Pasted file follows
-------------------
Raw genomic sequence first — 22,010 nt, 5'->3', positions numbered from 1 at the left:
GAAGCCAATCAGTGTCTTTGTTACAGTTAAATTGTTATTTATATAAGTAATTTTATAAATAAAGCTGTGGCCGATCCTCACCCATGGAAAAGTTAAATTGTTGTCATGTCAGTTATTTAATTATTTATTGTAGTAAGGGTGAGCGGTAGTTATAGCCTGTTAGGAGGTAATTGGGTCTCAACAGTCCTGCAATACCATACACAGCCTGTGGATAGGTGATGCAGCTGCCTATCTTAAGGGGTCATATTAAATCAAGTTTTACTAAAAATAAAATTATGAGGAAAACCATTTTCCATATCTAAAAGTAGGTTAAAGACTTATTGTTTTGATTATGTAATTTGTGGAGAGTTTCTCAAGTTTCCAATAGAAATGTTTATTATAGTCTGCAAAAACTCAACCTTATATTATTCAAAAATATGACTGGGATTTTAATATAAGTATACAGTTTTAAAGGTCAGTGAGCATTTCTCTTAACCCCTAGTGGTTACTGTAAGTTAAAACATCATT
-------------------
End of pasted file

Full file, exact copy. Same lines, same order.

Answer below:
Raw genomic sequence first — 22,010 nt, 5'->3', positions numbered from 1 at the left:
GAAGCCAATCAGTGTCTTTGTTACAGTTAAATTGTTATTTATATAAGTAATTTTATAAATAAAGCTGTGGCCGATCCTCACCCATGGAAAAGTTAAATTGTTGTCATGTCAGTTATTTAATTATTTATTGTAGTAAGGGTGAGCGGTAGTTATAGCCTGTTAGGAGGTAATTGGGTCTCAACAGTCCTGCAATACCATACACAGCCTGTGGATAGGTGATGCAGCTGCCTATCTTAAGGGGTCATATTAAATCAAGTTTTACTAAAAATAAAATTATGAGGAAAACCATTTTCCATATCTAAAAGTAGGTTAAAGACTTATTGTTTTGATTATGTAATTTGTGGAGAGTTTCTCAAGTTTCCAATAGAAATGTTTATTATAGTCTGCAAAAACTCAACCTTATATTATTCAAAAATATGACTGGGATTTTAATATAAGTATACAGTTTTAAAGGTCAGTGAGCATTTCTCTTAACCCCTAGTGGTTACTGTAAGTTAAAACATCATT